I like sports. And I mean a lot. I grew up watching sports, both amateur and professional. I remain a fan of the baseball, football, and basketball teams of my childhood. I consider myself to be more than just a casual fan. But I am not what I would consider an “extreme fan.” By that, I mean the person whose life seems to revolve around one or more sports teams.
Now don’t get me wrong. I am not against being an extreme sports fan. Sports can be a great escape from the monotony, cares, and weight of the world. I just wish that more of us could focus the attitudes and energy that many extreme sports fans have for their favorite sports teams onto other things. Onto things of life that truly matter, things that are lasting, things that make a difference. I’m talking about such things as our families, our jobs, and our churches.
Extreme fans are fervently loyal to their team. They never miss a game. They root for their team even when the team disappoints. Their team is their team, both in win and in loss. I admire that kind of loyalty. But do we display this same level of fervent loyalty toward ours spouses and family members? How about our employers or churches? That’s loyalty that matters.
When our spouses or family members disappoint, we too often turn on them. We berate them, argue with them, and even ignore them. This is inexcusable. When our spouses and family members disappoint, which, I guarantee, they will do, we must continue supporting them. We must continue rooting for them. We must continue encouraging them.
Our employers will not always meet our expectations. We may miss out on a raise, a promotion, or a benefits package. Unfortunately, in the face of such disappointments, we are all too ready to jump ship. We are ready to move on to another employer. Being loyal to an employer? Rooting for an employer to succeed? Never! Too many of us have a “what-have-you-done-for-me-lately” attitude. We love the company during the good times; not so much during the bad times.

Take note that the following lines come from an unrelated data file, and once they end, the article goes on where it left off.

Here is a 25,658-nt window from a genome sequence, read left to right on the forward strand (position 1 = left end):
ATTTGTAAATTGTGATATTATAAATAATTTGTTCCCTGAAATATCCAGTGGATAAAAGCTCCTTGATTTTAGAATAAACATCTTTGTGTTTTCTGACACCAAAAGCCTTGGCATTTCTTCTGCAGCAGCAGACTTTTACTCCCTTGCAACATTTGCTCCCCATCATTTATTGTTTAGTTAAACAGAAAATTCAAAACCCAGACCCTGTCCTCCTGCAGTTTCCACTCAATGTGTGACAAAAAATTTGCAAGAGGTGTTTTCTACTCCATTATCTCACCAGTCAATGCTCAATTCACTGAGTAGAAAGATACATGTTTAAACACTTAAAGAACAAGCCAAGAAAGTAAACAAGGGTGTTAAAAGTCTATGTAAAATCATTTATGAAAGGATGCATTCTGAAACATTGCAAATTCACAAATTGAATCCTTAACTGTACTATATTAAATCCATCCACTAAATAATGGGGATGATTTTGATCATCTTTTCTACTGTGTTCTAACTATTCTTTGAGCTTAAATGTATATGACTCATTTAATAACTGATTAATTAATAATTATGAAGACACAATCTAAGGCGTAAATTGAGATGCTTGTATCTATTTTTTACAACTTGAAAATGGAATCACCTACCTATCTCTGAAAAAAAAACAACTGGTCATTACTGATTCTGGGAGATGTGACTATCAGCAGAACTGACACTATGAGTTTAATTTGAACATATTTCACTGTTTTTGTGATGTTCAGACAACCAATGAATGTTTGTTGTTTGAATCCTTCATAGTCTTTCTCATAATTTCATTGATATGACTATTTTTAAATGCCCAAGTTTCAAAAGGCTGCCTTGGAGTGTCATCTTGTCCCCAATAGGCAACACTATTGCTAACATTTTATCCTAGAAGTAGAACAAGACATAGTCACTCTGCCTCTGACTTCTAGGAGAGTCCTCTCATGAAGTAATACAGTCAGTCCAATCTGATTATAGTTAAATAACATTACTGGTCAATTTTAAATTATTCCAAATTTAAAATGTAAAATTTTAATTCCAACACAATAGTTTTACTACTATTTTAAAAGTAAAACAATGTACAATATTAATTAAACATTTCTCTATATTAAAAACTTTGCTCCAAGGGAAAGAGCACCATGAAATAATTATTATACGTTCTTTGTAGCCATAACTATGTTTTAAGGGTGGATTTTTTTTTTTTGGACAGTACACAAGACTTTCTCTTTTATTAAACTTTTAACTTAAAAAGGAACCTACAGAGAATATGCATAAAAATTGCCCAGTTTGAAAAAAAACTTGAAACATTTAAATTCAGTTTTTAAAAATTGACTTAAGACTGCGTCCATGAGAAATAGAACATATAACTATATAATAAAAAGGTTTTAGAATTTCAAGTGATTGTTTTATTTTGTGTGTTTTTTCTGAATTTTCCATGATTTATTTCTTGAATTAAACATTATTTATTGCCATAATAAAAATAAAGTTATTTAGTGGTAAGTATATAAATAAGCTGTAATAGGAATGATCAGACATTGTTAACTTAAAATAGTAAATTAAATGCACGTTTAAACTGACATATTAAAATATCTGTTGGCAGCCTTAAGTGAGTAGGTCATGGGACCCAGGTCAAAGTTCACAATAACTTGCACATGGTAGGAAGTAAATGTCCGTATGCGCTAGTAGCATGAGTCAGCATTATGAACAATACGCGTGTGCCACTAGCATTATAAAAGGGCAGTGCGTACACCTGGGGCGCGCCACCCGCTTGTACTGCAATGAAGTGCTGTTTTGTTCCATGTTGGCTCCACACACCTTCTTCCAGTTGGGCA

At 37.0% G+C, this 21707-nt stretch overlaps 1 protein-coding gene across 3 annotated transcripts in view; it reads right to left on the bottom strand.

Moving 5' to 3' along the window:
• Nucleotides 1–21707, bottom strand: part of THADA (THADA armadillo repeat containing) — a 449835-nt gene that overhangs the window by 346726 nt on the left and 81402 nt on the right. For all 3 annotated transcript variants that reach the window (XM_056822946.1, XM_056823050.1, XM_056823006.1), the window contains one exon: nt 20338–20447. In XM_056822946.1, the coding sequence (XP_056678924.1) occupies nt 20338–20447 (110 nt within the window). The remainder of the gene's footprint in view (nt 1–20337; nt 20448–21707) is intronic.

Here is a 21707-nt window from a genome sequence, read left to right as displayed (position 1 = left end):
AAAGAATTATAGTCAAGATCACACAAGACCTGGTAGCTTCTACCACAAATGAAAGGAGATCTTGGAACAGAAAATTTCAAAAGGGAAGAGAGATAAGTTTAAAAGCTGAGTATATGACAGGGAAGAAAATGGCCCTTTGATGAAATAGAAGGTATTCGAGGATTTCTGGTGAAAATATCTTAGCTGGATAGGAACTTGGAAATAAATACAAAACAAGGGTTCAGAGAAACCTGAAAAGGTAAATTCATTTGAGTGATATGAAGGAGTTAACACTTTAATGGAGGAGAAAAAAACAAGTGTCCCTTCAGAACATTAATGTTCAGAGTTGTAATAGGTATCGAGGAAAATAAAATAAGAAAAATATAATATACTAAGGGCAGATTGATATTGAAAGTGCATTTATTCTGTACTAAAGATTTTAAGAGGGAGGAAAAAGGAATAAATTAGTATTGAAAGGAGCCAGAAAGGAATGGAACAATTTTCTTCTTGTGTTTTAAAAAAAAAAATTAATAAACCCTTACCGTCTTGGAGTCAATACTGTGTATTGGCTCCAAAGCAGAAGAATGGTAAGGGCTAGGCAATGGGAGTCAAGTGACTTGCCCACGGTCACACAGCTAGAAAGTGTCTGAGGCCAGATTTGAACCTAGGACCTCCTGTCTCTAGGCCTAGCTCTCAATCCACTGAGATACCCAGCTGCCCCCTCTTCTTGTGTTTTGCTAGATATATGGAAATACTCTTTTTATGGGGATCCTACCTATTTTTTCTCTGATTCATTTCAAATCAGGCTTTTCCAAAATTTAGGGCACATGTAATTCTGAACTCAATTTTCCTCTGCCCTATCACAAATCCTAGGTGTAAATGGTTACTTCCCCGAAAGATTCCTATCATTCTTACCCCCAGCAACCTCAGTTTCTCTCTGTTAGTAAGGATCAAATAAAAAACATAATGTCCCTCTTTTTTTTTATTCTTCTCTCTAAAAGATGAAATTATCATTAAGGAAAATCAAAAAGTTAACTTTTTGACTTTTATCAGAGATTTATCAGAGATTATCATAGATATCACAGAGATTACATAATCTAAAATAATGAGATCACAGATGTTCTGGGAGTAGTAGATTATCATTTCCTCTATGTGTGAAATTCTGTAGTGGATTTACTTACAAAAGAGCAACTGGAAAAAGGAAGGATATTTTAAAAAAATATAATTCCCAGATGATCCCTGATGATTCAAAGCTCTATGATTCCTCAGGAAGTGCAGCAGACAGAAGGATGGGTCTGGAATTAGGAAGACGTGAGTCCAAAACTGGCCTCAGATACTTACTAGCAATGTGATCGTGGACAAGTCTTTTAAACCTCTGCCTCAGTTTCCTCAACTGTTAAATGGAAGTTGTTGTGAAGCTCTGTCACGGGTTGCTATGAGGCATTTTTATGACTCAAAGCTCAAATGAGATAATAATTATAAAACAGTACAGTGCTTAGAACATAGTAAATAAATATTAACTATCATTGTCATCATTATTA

Oh, and our church? Disappoint? Let me give another resounding, “Guaranteed!” I have attended church my entire life. God, in His infinite wisdom, established His church with fault-ridden individuals. His church has continued for centuries with the same type of fault-ridden individuals. Church leaders and church members alike will inevitably disappoint us (and by the way, we ourselves will likely disappoint them). Yet, unlike the extreme sports fan, too many of us shift our loyalty to another team – another congregation or another denomination – when our church disappoints.
Many extreme fans, much to my amusement, talk as if they are actually part of their team or its management. You know what I mean. When their favorite team wins, they ecstatically proclaim, “We won the game!” As if they somehow contributed. When their favorite team acquires a new player or gets rid of an old player, it’s “we” just acquired (or got rid of) “so-and-so.” As if they work in the team’s front office, and were consulted about the personnel maneuver.
Like the extreme fan, we should openly exhibit ownership of our families. Such ownership should be natural. It should be instinctual. But that is not what I observe. Too many of us describe our own successes individually – “I succeeded” rather than “we succeeded.” And we do the same when it comes to the failures of family members. We rarely, if ever, credit our spouse, our children, or our parents for our successes. We rarely, if ever, share the responsibility for family member failures. Indeed, the thought never even crosses our mind. Hear me. I am not saying that we share the responsibility for every failure in our family. All I am saying is that we should at least consider whether we played a part and, when appropriate, not hesitate to own up and admit that “we failed.”